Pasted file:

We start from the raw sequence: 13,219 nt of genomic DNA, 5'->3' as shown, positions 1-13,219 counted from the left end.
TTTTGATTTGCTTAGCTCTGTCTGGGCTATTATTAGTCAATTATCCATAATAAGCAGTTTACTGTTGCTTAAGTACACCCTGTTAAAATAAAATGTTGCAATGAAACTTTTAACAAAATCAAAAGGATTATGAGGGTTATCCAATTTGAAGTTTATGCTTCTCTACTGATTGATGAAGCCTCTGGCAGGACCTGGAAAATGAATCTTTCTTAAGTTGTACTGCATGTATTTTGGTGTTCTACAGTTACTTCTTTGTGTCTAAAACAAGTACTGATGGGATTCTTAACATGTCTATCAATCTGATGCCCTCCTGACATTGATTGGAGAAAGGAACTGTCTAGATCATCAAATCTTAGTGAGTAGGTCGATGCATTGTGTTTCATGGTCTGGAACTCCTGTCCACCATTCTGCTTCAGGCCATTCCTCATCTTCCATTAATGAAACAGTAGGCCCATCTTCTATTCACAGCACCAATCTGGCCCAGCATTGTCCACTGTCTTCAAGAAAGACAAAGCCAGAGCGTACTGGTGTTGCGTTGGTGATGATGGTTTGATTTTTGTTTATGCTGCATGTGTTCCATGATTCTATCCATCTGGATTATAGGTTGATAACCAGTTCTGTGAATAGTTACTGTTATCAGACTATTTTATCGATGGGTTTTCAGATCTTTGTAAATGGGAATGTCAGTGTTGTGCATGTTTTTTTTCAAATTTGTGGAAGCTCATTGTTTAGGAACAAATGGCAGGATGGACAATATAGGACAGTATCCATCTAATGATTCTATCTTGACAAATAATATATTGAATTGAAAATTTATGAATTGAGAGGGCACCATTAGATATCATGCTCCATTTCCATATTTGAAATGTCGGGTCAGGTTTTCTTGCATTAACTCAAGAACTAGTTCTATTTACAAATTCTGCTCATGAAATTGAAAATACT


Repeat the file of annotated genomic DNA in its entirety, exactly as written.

We start from the raw sequence: 13,219 nt of genomic DNA, 5'->3' as shown, positions 1-13,219 counted from the left end.
TTTTGATTTGCTTAGCTCTGTCTGGGCTATTATTAGTCAATTATCCATAATAAGCAGTTTACTGTTGCTTAAGTACACCCTGTTAAAATAAAATGTTGCAATGAAACTTTTAACAAAATCAAAAGGATTATGAGGGTTATCCAATTTGAAGTTTATGCTTCTCTACTGATTGATGAAGCCTCTGGCAGGACCTGGAAAATGAATCTTTCTTAAGTTGTACTGCATGTATTTTGGTGTTCTACAGTTACTTCTTTGTGTCTAAAACAAGTACTGATGGGATTCTTAACATGTCTATCAATCTGATGCCCTCCTGACATTGATTGGAGAAAGGAACTGTCTAGATCATCAAATCTTAGTGAGTAGGTCGATGCATTGTGTTTCATGGTCTGGAACTCCTGTCCACCATTCTGCTTCAGGCCATTCCTCATCTTCCATTAATGAAACAGTAGGCCCATCTTCTATTCACAGCACCAATCTGGCCCAGCATTGTCCACTGTCTTCAAGAAAGACAAAGCCAGAGCGTACTGGTGTTGCGTTGGTGATGATGGTTTGATTTTTGTTTATGCTGCATGTGTTCCATGATTCTATCCATCTGGATTATAGGTTGATAACCAGTTCTGTGAATAGTTACTGTTATCAGACTATTTTATCGATGGGTTTTCAGATCTTTGTAAATGGGAATGTCAGTGTTGTGCATGTTTTTTTTCAAATTTGTGGAAGCTCATTGTTTAGGAACAAATGGCAGGATGGACAATATAGGACAGTATCCATCTAATGATTCTATCTTGACAAATAATATATTGAATTGAAAATTTATGAATTGAGAGGGCACCATTAGATATCATGCTCCATTTCCATATTTGAAATGTCGGGTCAGGTTTTCTTGCATTAACTCAAGAACTAGTTCTATTTACAAATTCTGCTCATGAAATTGAAAATACT